Brewster referred MRCTV to a webpage with more information about the particular “Preventing Sexual Misconduct (Title IX)” course.

The course is described as 35-minute class that “provides training on preventing sexual misconduct, as required by Title IX of the Education Amendments of 1972. Federal guidelines require Title IX training for all employees of colleges and universities.”

Although the federal government only requires Title IX training for college and university employees, Thomson Reuters also provides versions of the course for graduate and undergraduate students. There is also a “free trial” available for individuals to try to learn about whether they would like to utilize the course.

Brewster provided MRCTV with a free trial of the “Preventing Sexual Misconduct (Title IX)” course.

During the course, individuals click through various facts and popular headlines about sexual assault while intermittently checking their “understanding” by answering pop quizzes.

At the end of the course, people are prompted to take a quiz: either as an interactive video game or a short multiple-choice quiz.

One of the questions asked during the quiz portion involves an incident between a man named “Matthew” and a woman named “Jenny.” Allegedly, Matthew “pestered” Jenny to have sex with him. One night, after Jenny had been drinking, she consented to having sex with Matthew. The next day, Jenny recounted the incident to a school counselor named “Gwen.” The quiz then asks, “Should Gwen inform the Title IX coordinator?”

The possible answer choices are:

  • “Yes,”
  • “Maybe, if Jenny was incapable of giving consent due to alcohol use,” or
  • “No, since Jenny had consented to having sex with Matthew.”

According to the Thomson Reuters quiz, the correct answer to the question is simply, “Yes.” Allegedly, Gwen has a “duty” to report the incident:

Instead of the “correct” answer being that the incident does not need to be reported as Jenny had consented, or simply the popular theory that Jenny was rendered incapable of consent due to alcohol use, the quiz insists a “steady onslaught of requests for sex can be considered sexual coercion” which is a “form of sexual violence—especially when combined with alcohol or drug use.” Therefore, Jenny was not responsible for her decision to have sex with Matthew, because persistently pursuing someone for sex is allegedly a form of “violence.”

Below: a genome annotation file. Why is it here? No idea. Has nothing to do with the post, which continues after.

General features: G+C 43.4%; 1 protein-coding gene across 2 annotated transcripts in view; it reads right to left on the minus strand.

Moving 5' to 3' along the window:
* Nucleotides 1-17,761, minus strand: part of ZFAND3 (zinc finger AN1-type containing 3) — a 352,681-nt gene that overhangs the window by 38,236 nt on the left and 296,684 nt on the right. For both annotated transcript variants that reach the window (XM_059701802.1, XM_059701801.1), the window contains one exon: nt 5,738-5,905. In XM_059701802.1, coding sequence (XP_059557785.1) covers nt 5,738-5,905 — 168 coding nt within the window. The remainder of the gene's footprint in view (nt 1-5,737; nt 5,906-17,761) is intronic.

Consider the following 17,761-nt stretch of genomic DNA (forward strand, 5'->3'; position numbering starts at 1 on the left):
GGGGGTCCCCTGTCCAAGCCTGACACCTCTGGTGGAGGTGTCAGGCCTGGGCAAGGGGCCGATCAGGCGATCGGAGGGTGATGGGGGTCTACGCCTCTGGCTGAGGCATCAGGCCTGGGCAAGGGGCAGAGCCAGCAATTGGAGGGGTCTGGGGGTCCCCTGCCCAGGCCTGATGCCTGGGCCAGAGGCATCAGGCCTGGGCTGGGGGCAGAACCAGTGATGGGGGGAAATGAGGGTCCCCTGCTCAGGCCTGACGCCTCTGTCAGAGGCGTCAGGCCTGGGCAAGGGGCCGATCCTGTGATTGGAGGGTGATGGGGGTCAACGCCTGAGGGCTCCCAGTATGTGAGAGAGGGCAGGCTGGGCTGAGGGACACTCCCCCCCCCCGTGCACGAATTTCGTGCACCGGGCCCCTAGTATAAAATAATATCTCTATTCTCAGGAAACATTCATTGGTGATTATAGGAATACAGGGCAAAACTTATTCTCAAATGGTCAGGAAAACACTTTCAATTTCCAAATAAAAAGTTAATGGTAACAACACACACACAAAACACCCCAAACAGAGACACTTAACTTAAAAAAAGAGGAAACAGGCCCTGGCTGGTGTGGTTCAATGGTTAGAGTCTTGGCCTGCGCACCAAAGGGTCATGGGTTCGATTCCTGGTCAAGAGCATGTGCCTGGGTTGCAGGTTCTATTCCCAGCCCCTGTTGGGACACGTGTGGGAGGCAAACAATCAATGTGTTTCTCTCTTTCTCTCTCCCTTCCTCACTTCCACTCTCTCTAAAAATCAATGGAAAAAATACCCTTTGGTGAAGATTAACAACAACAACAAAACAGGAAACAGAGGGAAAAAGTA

Another question posed during the quiz is, “Which of the following is not a reason to be concerned about sexual misconduct on our campus?”

The prospective answers to the question about what is “not a reason to be concerned about sexual misconduct” are: “Harm to our right to free speech, “Harm to our organization’s reputation,” and “Harm to our students’ and employees’ morale.”

The correct answer to the question is, apparently, that the right to free speech is not a reason to be concerned about sexual misconduct on our campus:

The quiz insists, “Maintaining a respectful educational environment should not affect anyone’s right to free speech.”

Given the previous quiz question that maintains, “A steady onslaught of requests for sex can be considered sexual coercion,” it is unclear how “Maintaining a respectful educational environment should not affect anyone’s right to free speech.”

Brewster told MRCTV that Thomson Reuters will be updating its course to also reflect newly-released statistics produced by the Association of American Universities regarding the rate of “sexual assault or unwanted kissing and touching.”

MRC Merch

MRC Merch